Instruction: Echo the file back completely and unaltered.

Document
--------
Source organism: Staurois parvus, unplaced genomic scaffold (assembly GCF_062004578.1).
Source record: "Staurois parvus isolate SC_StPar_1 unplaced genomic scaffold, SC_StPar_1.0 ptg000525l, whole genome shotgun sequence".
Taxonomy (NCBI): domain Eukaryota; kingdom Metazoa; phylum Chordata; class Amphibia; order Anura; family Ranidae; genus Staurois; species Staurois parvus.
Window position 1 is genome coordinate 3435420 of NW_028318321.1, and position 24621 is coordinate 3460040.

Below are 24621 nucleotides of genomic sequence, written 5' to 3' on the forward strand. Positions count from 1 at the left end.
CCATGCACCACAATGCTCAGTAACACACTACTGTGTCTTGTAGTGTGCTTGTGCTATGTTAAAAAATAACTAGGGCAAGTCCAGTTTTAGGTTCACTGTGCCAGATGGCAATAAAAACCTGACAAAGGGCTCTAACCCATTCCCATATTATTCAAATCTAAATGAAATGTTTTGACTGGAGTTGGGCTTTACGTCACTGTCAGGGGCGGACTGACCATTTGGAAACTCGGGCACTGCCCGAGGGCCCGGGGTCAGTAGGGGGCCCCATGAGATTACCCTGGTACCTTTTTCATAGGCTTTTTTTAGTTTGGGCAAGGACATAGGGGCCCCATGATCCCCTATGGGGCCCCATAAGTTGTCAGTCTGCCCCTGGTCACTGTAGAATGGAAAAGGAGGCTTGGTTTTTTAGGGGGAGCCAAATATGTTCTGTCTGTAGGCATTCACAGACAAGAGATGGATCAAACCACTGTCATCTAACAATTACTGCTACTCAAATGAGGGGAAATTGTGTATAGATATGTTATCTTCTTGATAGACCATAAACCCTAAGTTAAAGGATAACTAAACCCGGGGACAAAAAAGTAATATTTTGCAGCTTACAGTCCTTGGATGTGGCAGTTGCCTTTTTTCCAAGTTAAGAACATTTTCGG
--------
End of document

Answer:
Source organism: Staurois parvus, unplaced genomic scaffold (assembly GCF_062004578.1).
Source record: "Staurois parvus isolate SC_StPar_1 unplaced genomic scaffold, SC_StPar_1.0 ptg000525l, whole genome shotgun sequence".
Taxonomy (NCBI): domain Eukaryota; kingdom Metazoa; phylum Chordata; class Amphibia; order Anura; family Ranidae; genus Staurois; species Staurois parvus.
Window position 1 is genome coordinate 3435420 of NW_028318321.1, and position 24621 is coordinate 3460040.

Below are 24621 nucleotides of genomic sequence, written 5' to 3' on the forward strand. Positions count from 1 at the left end.
CCATGCACCACAATGCTCAGTAACACACTACTGTGTCTTGTAGTGTGCTTGTGCTATGTTAAAAAATAACTAGGGCAAGTCCAGTTTTAGGTTCACTGTGCCAGATGGCAATAAAAACCTGACAAAGGGCTCTAACCCATTCCCATATTATTCAAATCTAAATGAAATGTTTTGACTGGAGTTGGGCTTTACGTCACTGTCAGGGGCGGACTGACCATTTGGAAACTCGGGCACTGCCCGAGGGCCCGGGGTCAGTAGGGGGCCCCATGAGATTACCCTGGTACCTTTTTCATAGGCTTTTTTTAGTTTGGGCAAGGACATAGGGGCCCCATGATCCCCTATGGGGCCCCATAAGTTGTCAGTCTGCCCCTGGTCACTGTAGAATGGAAAAGGAGGCTTGGTTTTTTAGGGGGAGCCAAATATGTTCTGTCTGTAGGCATTCACAGACAAGAGATGGATCAAACCACTGTCATCTAACAATTACTGCTACTCAAATGAGGGGAAATTGTGTATAGATATGTTATCTTCTTGATAGACCATAAACCCTAAGTTAAAGGATAACTAAACCCGGGGACAAAAAAGTAATATTTTGCAGCTTACAGTCCTTGGATGTGGCAGTTGCCTTTTTTCCAAGTTAAGAACATTTTCGG